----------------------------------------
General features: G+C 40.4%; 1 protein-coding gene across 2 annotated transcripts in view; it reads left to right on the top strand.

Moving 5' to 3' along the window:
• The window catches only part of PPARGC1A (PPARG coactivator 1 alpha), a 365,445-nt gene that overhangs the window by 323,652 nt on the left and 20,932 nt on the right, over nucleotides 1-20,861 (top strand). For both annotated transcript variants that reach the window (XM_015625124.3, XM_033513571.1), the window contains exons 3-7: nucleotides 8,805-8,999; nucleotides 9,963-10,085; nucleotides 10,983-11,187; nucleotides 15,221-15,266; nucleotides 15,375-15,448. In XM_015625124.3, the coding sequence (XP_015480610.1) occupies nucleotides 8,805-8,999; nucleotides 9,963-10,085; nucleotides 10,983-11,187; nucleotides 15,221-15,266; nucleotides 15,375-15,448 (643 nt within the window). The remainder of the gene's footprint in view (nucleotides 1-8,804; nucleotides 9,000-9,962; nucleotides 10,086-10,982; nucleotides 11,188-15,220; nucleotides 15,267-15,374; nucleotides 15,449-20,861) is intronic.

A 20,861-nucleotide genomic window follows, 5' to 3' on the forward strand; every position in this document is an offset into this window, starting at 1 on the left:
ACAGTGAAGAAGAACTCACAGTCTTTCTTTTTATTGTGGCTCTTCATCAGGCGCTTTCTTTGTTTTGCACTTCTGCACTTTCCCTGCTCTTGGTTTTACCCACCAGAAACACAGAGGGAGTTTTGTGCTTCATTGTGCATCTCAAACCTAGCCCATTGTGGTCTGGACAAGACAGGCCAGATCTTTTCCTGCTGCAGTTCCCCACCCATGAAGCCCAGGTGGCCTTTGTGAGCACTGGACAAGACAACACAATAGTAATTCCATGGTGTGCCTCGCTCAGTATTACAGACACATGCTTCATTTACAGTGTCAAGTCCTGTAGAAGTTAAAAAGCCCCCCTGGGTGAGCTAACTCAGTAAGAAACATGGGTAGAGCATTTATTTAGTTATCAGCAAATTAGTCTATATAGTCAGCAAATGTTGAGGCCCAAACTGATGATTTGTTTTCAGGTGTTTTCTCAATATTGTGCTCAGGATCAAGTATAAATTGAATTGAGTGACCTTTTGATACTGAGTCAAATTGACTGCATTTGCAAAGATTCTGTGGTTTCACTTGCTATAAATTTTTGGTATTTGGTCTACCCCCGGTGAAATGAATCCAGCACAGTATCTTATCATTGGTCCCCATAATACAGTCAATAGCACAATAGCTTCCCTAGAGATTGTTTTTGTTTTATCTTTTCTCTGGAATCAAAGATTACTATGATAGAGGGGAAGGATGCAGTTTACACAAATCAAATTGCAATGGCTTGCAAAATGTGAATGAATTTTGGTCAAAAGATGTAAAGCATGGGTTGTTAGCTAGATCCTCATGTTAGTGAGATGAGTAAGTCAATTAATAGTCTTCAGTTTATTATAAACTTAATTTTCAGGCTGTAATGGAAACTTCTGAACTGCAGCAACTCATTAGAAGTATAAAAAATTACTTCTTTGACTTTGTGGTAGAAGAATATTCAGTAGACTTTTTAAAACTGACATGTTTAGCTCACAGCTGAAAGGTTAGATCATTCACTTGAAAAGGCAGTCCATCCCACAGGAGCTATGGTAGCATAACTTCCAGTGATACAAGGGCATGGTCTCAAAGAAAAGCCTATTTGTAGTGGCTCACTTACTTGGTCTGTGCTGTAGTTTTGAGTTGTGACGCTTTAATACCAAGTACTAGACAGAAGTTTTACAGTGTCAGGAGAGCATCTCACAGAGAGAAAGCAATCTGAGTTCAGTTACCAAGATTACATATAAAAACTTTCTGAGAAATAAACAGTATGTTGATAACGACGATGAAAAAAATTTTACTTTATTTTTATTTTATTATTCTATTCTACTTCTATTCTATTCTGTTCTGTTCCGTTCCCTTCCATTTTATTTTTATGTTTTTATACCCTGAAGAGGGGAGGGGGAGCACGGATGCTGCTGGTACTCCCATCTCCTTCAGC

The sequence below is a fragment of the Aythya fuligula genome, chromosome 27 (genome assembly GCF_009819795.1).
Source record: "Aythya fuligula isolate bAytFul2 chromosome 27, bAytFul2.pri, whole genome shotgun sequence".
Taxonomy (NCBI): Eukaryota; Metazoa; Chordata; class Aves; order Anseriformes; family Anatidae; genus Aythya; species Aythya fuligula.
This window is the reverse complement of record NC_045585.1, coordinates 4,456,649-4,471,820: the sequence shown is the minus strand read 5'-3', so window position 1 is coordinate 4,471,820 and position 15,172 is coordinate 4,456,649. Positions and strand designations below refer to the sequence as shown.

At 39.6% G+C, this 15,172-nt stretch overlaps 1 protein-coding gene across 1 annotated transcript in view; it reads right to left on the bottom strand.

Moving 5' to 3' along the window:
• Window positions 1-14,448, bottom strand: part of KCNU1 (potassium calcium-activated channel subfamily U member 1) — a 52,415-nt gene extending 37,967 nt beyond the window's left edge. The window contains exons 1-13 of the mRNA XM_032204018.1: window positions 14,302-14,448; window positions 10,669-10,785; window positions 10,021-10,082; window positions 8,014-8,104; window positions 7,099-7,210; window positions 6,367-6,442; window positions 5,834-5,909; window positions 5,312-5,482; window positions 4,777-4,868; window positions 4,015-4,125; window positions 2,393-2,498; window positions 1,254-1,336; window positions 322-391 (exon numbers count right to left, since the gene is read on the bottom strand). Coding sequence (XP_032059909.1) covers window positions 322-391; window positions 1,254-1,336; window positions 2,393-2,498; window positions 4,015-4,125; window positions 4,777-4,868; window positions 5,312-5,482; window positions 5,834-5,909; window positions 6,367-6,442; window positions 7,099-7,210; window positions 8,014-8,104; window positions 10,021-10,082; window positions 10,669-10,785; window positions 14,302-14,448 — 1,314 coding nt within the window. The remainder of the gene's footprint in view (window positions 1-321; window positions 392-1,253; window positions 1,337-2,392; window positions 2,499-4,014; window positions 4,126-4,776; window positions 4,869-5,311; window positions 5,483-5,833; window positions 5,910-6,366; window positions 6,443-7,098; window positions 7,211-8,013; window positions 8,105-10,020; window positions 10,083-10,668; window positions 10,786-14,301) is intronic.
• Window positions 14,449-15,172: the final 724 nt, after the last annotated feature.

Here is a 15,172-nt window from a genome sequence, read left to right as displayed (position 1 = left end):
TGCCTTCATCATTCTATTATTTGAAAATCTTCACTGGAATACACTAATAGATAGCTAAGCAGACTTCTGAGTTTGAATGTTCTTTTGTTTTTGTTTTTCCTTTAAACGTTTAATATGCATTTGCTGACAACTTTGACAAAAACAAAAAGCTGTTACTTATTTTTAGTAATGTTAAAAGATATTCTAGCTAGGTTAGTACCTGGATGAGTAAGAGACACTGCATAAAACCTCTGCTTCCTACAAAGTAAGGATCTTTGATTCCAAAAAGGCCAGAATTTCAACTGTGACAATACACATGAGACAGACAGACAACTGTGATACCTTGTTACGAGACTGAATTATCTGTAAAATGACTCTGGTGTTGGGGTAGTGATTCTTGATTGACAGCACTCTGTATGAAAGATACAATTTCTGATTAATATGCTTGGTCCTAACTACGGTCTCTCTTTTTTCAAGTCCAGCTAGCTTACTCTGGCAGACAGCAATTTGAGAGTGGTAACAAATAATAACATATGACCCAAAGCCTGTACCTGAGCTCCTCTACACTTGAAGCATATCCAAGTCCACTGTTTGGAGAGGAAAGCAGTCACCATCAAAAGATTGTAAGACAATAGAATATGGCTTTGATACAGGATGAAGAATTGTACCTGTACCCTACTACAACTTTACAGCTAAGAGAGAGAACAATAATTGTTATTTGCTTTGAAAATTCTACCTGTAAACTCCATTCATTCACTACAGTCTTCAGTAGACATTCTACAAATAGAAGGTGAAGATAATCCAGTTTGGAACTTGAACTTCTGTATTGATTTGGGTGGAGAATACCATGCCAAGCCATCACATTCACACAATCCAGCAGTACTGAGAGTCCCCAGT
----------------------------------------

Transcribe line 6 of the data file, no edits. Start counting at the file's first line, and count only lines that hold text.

The sequence below is a fragment of the Aythya fuligula genome, chromosome 27 (genome assembly GCF_009819795.1).